Suffragette launches today in cinemas across the UK and the Twittersphere is awash with acclamation, if not for the film itself, then for the movement which eventually led to women being granted the vote in 1919.
However the Church has not always had an easy relationship with women's suffrage. After Emmeline Pankhurst formed her splinter group from the more peaceful National Union of Women's Suffrage, churches actually became a target for her more radical Women's Social and Political Union.
The Church of England was seen as opposing the movement and as a result, parish churches were often set on fire. On 1 June 1914 Wargrave Church became one such victim when it was burnt down by two suffragettes. Later on in June 1914 a bomb was placed in Westminster Abbey causing minor damage to the Coronation Chair and the 'Stone of Destiny' beneath it. Several other bomb and arson attacks targeted churches throughout the suffrage campaign, including one bomb in St Paul's Cathedral.
The Church was seen as part of the establishment elite that suffocated rather than encouraged equal engagement and participation. Indeed Church teaching on women was seen as fuelling inequality throughout society. Women were barred from ministry and the Church of England refused to remove the bride's vow to "obey" her husband from the marriage service. Furthermore its Bishops in the House of Lords did not oppose the controversial 'Cat and Mouse Act' which facilitated the harsh treatment of suffragettes in prison. As long as there was theological justification for political inequality, the suffrage movement could not hope to change the status quo.
But outside the main institution of the Church of England, many individual Anglican clergy and parishioners supported women's suffrage. There were many devout Christians in the suffragists (the peaceful sister movement to the suffragettes) including Maude Royden and Louise Creighton who helped align the National Council of Women behind women's suffrage.
Additionally there was the prominent Church League for Women's Suffrage (CLWS), formed in 1909 by Rev Claude Hinscliffe and his wife Gertrude. Many suffragists who drew on theological reasons to support the campaign joined the group which, alongside securing the parliamentary vote for women, sought to draw out what Hinscliffe called the "deep religious significance of the women's movement."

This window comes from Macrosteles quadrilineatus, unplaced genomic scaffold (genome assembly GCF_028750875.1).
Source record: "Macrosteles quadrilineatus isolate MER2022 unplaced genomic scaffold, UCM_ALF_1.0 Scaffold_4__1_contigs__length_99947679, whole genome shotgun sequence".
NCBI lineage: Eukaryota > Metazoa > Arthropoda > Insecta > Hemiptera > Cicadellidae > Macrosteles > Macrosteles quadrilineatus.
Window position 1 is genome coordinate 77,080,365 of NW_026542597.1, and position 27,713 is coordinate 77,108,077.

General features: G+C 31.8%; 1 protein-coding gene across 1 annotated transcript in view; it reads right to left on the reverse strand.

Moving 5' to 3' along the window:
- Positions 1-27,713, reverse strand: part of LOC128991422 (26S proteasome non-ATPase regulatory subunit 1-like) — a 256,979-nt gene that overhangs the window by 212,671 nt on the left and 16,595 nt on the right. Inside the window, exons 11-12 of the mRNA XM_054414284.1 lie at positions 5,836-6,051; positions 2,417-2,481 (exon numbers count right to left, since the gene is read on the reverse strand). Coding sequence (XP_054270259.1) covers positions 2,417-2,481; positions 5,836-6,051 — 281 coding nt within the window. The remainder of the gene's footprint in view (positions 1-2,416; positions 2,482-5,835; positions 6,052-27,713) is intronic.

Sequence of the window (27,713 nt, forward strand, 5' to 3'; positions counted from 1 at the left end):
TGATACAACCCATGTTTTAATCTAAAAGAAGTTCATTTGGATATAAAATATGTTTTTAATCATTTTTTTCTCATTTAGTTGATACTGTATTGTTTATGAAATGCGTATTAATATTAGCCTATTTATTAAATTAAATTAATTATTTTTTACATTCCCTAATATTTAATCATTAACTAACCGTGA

In 1912 the CLWS had more than 3,000 members and by 1914 this had increased to over 5,000 church men and women. Alongside other groups such as the Free Church League for Women's Suffrage and the Catholic Women's Suffrage League, there was a significant body of clergymen and laymen throughout Britain who supported it.
But the institution of the Church of England continued to be opposed. Their stance is even more surprising when you realise the Archbishop of Canterbury at the time, Randall Davidson, privately was a passive suffragist.
This is not an exception. The institutionalised church is rarely, if ever, at the forefront of social change. While Christians have often been champions for social causes such as the slave trade, worker's rights and equal votes, they have operated outside the institution and either formed separate pressure groups or campaigned as individual Christians without the Church's backing.
Normally the great edifice of the Church lumbers along, a few years behind public opinion, sometimes catching up but sometimes ignoring it and resolutely sticking to its guns. Like a vast oil tanker, it is not easily tossed by the waves of popular sentiment and takes a long time and a great deal of effort to alter direction. For this reason many criticise the existence of a Church as an institution, pointing to Christ's radical social teaching and say that the institution of the Church hinders it from its true calling.
I am not so sure. It seems to me that one of Christ's remaining unanswered prayers is for unity. Anglicanism is full of faults and far from perfect but it represents a great attempt at that call to unity. Certainly it is better than most so-called reformist groups who use the most insignificant theological disagreement as an excuse to splinter.
If we are to take unity seriously and have a body, or an institution to represent a vast collection of theological sympathies and styles, I would much rather it is a monolith that trundles along, albeit at a slow pace, but remains unswayed by sentiment.
It is a shame the Church of England rarely, if ever, leads great movements of social change. It would be stronger if, occasionally, it was more outspoken. But I have enormous respect for how it seems untouched by what the world thinks and takes time to debate and consider carefully the issue at stake.
Sometimes, as in the case of women's suffrage, this means it changes far too slowly and occasionally years after the public's mind has already been made up. But there is something reassuring that the Church seems undeterred by this and continues to take its time to consider, reflect and deliberate. The great strength of this is that rides the transient swells of opinion without being affected but takes seriously the surges that are prolonged, consistent and, therefore, have more substance.
Heavily laden with a wide collection of views and traditions, the Church of England has a wide turning circle and a vast stopping distance. It should have supported women's suffrage long before it did. But eventually, with much consideration, it got there. This seems to be a pattern for much of the Church's engagement with change and for me, that is incredibly reassuring.